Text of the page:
Building blocks of a healthier life
Our health is so important and it can change so rapidly. There are a plethora of small things that you can do to positively transition your well-being and your lifestyle effectively. The little things really do add up! Before you know it they can create a snowball effect in your life and you will find yourself doing things you never thought possible! Activity, mindfulness, nutrition, and sleep are four crucial aspects of our lives that are essential for good health, a sense of well-being, and a well balanced life.
“A body in motion tends to stay in motion (Newton’s First Law of Motion).” Staying active is a huge part of staying healthy, it is a great stress buster. The health benefits are endless. Being physically active and exercising can improve your health and reduce the risk of developing several diseases like type 2 diabetes, many types of cancer, and cardiovascular disease.
Regular exercise helps prevent or manage a wide range of health problems and concerns, including stroke, metabolic syndrome, depression, obesity, high blood pressure, high cholesterol, arthritis and falls. Activity and exercise helps boost your energy. Who couldn’t use more energy? Winded by grocery shopping or household chores? Regular physical activity can improve your muscle strength and boost your endurance and keep you from getting depressed.
Having a rough day? Or feeling down? A quick brisk walk, yoga, Pilates, stretching, hiking, or a gym session can help. Physical activity stimulates various brain chemicals that can leave you feeling happier and more relaxed.
Exercise delivers oxygen and nutrients to your tissues and helps your cardiovascular system work more efficiently. When your heart and lung health improve, you have more energy to tackle daily chores and have more energy to devote to your hobbies and family. Exercise can help prevent excess weight gain or help maintain weight loss. When you engage in physical activity, you burn calories. The more intense the activity, the more calories you burn.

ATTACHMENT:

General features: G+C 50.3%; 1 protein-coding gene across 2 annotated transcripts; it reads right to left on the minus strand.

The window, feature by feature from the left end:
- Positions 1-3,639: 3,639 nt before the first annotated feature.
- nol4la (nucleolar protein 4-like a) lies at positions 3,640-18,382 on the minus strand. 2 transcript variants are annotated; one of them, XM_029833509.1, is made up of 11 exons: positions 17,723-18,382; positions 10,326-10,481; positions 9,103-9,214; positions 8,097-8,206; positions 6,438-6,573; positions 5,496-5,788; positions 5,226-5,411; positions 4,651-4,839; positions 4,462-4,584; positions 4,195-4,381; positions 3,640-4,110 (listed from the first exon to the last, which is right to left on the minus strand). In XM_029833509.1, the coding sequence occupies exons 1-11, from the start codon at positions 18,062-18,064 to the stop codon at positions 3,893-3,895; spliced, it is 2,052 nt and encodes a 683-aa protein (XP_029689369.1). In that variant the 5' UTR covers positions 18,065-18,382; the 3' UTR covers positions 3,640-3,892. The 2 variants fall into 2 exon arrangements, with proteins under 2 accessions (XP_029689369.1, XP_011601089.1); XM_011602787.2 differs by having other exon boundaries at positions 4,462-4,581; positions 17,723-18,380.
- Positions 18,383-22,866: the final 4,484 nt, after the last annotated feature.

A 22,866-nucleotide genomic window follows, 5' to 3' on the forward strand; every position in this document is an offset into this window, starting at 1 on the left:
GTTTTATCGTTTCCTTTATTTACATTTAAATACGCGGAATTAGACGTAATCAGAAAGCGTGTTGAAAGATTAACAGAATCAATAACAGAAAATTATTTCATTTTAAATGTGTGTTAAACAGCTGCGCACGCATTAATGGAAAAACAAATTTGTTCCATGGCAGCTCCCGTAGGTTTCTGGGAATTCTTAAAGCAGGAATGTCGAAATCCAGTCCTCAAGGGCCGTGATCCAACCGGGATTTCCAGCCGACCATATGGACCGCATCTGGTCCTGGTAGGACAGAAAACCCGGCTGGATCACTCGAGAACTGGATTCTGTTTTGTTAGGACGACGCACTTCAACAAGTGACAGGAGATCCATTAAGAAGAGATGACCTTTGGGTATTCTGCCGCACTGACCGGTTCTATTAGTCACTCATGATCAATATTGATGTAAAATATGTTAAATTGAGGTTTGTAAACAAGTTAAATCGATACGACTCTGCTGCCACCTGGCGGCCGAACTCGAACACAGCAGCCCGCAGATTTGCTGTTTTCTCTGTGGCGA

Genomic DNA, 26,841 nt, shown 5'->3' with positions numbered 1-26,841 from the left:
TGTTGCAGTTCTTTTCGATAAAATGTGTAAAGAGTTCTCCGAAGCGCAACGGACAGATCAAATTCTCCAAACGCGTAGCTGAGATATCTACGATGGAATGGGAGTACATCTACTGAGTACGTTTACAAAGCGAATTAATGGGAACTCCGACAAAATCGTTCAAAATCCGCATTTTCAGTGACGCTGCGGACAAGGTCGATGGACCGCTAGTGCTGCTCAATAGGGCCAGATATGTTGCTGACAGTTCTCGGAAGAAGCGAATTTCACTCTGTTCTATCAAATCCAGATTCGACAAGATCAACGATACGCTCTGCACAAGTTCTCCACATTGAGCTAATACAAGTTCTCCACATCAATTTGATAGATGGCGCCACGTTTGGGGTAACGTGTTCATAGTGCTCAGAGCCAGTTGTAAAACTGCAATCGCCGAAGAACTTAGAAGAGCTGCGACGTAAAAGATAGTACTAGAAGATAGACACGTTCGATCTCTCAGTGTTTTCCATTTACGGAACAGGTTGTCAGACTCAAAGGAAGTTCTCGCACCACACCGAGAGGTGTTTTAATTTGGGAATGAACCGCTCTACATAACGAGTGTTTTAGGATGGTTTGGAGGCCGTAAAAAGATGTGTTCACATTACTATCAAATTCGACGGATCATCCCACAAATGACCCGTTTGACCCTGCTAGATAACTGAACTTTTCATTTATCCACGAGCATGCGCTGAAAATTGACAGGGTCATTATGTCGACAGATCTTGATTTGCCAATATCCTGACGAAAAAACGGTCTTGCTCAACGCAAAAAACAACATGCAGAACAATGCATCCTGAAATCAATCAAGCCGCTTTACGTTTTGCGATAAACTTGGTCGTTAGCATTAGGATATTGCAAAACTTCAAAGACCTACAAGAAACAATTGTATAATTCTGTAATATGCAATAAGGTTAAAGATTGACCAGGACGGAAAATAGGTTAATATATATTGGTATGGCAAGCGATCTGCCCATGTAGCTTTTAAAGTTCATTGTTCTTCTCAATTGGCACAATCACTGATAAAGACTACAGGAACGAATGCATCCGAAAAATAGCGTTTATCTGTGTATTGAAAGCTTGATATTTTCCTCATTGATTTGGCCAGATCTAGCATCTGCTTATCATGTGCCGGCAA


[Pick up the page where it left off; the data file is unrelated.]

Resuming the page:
Get out in your Growing Dome or outdoor garden. Gardening in particular is associated with mental clarity and feelings of reward, and it has many physical benefits as well. You can burn an extra 200-600 calories an hour!
Don’t worry if you can’t find a large chunk of time to exercise every day. To reap the benefits of exercise, just get more active throughout your day, take the stairs, walk to work or on your lunch. Stand at your desk, park further away at the grocery store, take your dog for a walk, play a game outside with the kids, get involved in a sport. Try coaching, yoga, gardening, or walk to get your mail, ride your bike, or rev up your household chores and organize the clutter. Get a fitness app on your phone to try to beat your goal from the day before. Consistency is key. Doing these little things will add up quickly and you will notice a difference in little to no time.